ANDREW: “Knowing that Barclay had taken the time to get everything in place gave me a lot of confidence that he was going to make it happen, and I decided I wanted to get involved rather than be left behind.”

DM: “What were the key ingredients to the Summer Invitational’s success?”

BARCLAY: “To tell you the truth, when you get most of the best breeders in the world to come to a show…that helps. A few people answered, ‘we’ll be there.’ Then some couldn’t come, and I was a little worried for a minute, but when Ysabel (Jacobs) said that Jacobs was coming, everyone else then just followed suit.

“It wasn’t held in downtown Toronto or downtown Victoria, but it was one hour from Toronto airport in the city of Lindsay, in the Kawartha Lakes region (population of just over 75,000). Everyone could walk to the hotel, and we could drive to McDonald’s and Tim Horton’s in five minutes. Those necessities are important to make everything go well.

“But, if it wasn’t for The Bullvine this wouldn’t have had the ripple effect across the world that it did within the short time-frames we were operating within to build hype.

“I said that by the time Friday came around I wanted the world to know that we’re having a show. And, I think by the time the cattle moved in there – with Shelley doing the interviews – that plan came together.”

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ANDREW: “I think that those video interviews made a big difference. And, you know, I’ve had so many people suggesting ideas about what should be done without the shows this year. But they have all been just ideas. It takes a helluva lot more to turn ideas into a show. The way this came together so quickly was through the determination, knowledge and effort from Barclay and Shelley.”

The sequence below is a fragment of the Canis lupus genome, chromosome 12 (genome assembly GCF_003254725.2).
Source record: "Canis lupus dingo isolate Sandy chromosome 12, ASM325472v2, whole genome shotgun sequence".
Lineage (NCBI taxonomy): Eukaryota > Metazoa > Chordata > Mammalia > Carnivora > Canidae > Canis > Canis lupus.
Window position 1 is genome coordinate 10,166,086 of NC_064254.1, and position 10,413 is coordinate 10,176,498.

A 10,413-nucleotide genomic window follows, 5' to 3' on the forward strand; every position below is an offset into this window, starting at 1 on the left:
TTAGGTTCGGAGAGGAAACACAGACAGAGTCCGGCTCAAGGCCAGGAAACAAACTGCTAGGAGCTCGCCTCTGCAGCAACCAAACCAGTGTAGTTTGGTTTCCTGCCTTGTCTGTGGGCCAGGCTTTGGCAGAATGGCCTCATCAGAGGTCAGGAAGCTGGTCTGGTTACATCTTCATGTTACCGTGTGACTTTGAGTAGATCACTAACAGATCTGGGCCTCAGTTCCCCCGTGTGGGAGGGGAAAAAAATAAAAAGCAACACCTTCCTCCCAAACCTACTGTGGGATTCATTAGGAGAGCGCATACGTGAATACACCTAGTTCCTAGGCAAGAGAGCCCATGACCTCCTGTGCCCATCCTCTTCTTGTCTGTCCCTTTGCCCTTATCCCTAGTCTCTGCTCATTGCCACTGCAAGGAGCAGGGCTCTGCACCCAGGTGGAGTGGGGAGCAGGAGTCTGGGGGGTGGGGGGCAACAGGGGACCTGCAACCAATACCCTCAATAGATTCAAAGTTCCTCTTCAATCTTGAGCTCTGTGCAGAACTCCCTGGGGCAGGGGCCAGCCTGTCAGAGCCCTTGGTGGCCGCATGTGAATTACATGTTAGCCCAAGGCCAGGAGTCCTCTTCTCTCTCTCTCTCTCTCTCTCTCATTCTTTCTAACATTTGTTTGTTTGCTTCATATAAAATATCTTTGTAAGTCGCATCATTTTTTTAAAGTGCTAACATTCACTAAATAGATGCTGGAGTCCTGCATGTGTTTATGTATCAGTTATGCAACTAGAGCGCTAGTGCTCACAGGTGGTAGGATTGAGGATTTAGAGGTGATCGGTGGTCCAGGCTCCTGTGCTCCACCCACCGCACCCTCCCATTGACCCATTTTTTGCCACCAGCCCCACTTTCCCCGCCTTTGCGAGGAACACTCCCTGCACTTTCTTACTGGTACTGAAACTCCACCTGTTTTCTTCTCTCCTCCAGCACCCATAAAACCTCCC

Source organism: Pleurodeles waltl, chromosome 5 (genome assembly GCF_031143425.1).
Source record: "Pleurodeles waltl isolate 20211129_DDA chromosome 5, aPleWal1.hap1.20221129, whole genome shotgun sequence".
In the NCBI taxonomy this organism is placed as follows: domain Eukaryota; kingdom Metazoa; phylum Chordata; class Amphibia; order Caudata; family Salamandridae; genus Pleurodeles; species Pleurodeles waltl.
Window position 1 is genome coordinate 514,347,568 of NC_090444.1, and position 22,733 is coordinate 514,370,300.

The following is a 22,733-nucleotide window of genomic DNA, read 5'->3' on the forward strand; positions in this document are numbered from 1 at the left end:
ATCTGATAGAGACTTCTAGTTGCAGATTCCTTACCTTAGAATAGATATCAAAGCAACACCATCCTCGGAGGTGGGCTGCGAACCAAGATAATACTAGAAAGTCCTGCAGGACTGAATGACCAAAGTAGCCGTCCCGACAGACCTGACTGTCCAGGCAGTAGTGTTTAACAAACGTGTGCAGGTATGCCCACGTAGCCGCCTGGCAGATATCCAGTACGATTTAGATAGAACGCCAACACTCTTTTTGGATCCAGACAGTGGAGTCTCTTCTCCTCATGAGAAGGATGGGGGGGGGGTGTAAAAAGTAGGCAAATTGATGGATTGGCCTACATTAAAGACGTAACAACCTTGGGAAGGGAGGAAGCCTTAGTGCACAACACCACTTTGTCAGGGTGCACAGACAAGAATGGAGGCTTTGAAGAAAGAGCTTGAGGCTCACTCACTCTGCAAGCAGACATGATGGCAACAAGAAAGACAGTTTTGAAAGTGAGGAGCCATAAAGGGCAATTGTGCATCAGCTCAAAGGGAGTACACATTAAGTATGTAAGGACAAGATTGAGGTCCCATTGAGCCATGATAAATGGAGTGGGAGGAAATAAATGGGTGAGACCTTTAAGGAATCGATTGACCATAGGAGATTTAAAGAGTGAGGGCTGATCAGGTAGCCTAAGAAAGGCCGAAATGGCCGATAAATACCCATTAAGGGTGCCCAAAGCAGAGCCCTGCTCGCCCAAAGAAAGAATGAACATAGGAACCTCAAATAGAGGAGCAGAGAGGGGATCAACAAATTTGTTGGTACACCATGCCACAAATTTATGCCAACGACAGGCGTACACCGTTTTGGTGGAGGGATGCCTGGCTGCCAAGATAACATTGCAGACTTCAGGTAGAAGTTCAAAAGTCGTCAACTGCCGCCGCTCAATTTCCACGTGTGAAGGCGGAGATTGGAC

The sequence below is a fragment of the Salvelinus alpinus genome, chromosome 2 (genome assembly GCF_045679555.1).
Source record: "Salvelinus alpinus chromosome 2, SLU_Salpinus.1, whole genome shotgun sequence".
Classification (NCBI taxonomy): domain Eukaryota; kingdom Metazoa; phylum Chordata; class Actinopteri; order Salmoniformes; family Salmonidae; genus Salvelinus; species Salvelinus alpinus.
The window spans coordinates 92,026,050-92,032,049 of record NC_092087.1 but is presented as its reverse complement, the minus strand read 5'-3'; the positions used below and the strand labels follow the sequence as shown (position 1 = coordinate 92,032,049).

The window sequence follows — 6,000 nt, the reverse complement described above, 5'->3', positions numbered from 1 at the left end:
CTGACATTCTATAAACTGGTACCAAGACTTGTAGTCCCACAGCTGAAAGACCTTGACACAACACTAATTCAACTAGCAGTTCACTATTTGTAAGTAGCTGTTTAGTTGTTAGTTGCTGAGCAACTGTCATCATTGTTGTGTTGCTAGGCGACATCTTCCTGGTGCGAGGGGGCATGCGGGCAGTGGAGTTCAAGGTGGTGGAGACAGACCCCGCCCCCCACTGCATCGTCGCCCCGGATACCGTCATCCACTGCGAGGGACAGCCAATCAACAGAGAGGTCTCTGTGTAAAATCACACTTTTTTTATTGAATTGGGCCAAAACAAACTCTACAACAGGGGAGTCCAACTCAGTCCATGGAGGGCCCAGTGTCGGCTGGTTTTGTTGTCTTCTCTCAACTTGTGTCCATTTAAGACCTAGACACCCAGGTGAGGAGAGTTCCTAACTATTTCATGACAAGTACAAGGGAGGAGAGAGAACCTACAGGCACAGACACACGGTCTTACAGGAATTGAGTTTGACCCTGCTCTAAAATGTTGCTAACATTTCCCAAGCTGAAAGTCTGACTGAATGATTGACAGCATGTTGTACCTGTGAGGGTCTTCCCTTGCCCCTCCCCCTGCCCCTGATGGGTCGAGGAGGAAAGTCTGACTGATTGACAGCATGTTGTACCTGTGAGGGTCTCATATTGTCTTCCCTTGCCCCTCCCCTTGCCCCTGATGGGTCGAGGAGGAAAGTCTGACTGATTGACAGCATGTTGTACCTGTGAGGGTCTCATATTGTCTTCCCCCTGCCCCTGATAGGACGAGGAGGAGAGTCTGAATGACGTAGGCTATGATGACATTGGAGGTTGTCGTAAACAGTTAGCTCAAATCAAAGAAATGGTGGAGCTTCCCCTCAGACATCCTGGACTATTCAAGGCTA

BARCLAY: “I didn’t even have anyone to line up the cattle an hour before judging started.”

ANDREW: “But the exhibitors were veterans, and they were amazing at working with the officials to make it happen.”

DM: “You also said there was a different feeling on the showgrounds?”

ANDREW: “Barclay and Shelley started a chat stream on Facebook, and all the exhibitors and sponsors were in that chat room. They got everyone talking.”

BARCLAY: “It was kind of neat because we’d put a comment or a request in there, and people responded. And, you could feel the excitement building from the exhibitors.

“I really enjoyed that chat group. The exhibitors were our show committee really. For instance, one day someone asked about wearing coloured shirts for judging. In Canada, we are known for wearing white shirts, and the response from everybody was that ‘It’s a Canadian show, and it’s our first show and we’d like to wear white shirts’, so, that was that. The exhibitors decided. And, on show day, we assembled cows outside to come into the ring, because we didn’t have to wear masks out there, but it got hot and sunny in that space, and I put the message into the chat room that people could go around to the shady side, and before you knew it everyone had moved over there. It was that easy. I think the chat room made everyone feel involved.”

ANDREW: “Plus, one of the neat things was that Barclay is never afraid to ask someone, do things differently, or to push things to a higher level.”

DM: “What is your feeling as you review the show with the value of hindsight?”

BARCLAY: “I think we achieved what we set out to do. If this show didn’t happen, and we were sitting here yesterday watching that show in Wisconsin, I think there would have been a lot of frustrated Canadians thinking, ‘Oh my God, we need a show’.

“It’s kind of set the stage a little bit and maybe we can springboard off this to get another one up and going. It’s too bad the US and Canada can’t get together, but that’s just the way it is this year. There was so much advertising coming out of this show, and that’s what we set out to achieve. Obviously, without social media we wouldn’t have got it done.”